the biggest problem with USPS is that they caved to workers demands.  what is sinking them is legacy/labor costs.  because they are not supposed to get tax money, they must raise rates and/or cut services to make money and meet costs.
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.....The greatest changes occur in their country without their cooperation. They are not even aware of precisely what has taken place. They suspect it; they have heard of the event by chance. More than that, they are unconcerned with the fortunes of their village, the safety of their streets, the fate of their church and its vestry. They think that such things have nothing to do with them, that they belong to a powerful stranger called “the government.” They enjoy these goods as tenants, without a sense of ownership, and never give a thought to how they might be improved.....

 Alexis de Tocqueville
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« Reply #10 on: February 15, 2013, 06:33:19 AM »

This is what you get with government civil service jobs that only require twenty yeas of service for retirement regardless of age. I think some have double dipped through the different agencies.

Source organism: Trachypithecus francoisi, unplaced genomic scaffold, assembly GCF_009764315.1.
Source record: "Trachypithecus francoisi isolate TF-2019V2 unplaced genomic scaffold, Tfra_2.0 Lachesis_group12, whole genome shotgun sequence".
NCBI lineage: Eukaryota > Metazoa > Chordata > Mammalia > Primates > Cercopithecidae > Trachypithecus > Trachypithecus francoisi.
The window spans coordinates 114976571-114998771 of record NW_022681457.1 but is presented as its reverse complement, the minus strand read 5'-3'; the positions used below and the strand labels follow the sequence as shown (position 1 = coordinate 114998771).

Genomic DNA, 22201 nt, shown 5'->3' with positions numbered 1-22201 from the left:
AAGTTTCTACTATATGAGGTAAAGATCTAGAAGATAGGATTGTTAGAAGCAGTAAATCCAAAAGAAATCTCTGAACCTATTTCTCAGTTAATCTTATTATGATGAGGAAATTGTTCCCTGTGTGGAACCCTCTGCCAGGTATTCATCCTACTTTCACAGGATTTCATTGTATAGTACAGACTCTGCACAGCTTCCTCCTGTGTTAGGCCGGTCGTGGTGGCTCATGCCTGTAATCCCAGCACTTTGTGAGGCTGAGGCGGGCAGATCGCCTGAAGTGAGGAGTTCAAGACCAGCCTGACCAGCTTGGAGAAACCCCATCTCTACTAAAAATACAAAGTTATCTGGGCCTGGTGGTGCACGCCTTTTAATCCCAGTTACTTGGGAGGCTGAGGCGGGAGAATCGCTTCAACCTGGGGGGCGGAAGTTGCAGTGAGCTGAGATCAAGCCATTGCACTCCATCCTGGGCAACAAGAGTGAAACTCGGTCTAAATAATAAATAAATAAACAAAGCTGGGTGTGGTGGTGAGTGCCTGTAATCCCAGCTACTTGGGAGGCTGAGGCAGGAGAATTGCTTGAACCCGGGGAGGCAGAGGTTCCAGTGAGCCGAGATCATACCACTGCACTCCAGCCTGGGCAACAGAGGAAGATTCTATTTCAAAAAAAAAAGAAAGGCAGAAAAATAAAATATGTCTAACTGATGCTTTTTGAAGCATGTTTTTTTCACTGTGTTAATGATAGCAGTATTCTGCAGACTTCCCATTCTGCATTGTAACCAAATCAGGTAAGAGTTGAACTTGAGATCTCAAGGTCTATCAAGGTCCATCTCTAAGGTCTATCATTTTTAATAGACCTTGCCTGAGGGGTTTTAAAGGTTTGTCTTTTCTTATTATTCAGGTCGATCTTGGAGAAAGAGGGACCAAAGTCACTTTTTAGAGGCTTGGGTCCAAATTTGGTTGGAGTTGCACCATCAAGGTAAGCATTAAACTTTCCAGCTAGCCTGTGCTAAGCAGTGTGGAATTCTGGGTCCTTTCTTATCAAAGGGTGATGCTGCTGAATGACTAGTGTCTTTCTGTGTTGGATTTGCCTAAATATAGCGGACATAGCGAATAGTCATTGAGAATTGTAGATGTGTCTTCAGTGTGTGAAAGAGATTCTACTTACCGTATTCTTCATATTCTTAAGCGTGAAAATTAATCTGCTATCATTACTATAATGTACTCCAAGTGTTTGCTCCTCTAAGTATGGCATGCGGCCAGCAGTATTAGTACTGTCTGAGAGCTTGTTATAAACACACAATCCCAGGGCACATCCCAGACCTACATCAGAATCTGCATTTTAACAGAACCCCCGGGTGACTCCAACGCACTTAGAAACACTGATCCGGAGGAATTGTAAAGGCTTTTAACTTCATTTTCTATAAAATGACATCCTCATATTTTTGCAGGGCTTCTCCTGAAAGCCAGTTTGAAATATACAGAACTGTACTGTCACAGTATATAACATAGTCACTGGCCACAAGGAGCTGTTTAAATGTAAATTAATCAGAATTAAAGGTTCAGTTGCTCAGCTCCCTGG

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indypartridge
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« Reply #11 on: February 15, 2013, 06:40:28 AM »

I would really like to have a serious discussion as to why the federal government needs to be managing the delivery of mail.
United States Constitution explicitly gives Congress the authority to establish post offices, although contracting a private entity would probably be constitutional.  Thomas Jefferson didn't like this clause (Article 1, Section 8, clause 7) - it was supposed to be a source of revenue for the new government, but Thomas believe it would waste money instead.
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kathyp
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« Reply #12 on: February 15, 2013, 09:41:40 AM »

Quote
require twenty yeas of service for retirement regardless of age.

i'm sure they do.  i know that a lot of military folks do.  they get point toward getting hired, so government jobs are attractive.  i have wondered if they shouldn't make you stay longer for retirement.....but 20 years in the military, depending on what you do, just beats the tar out of your body and sometimes your mind.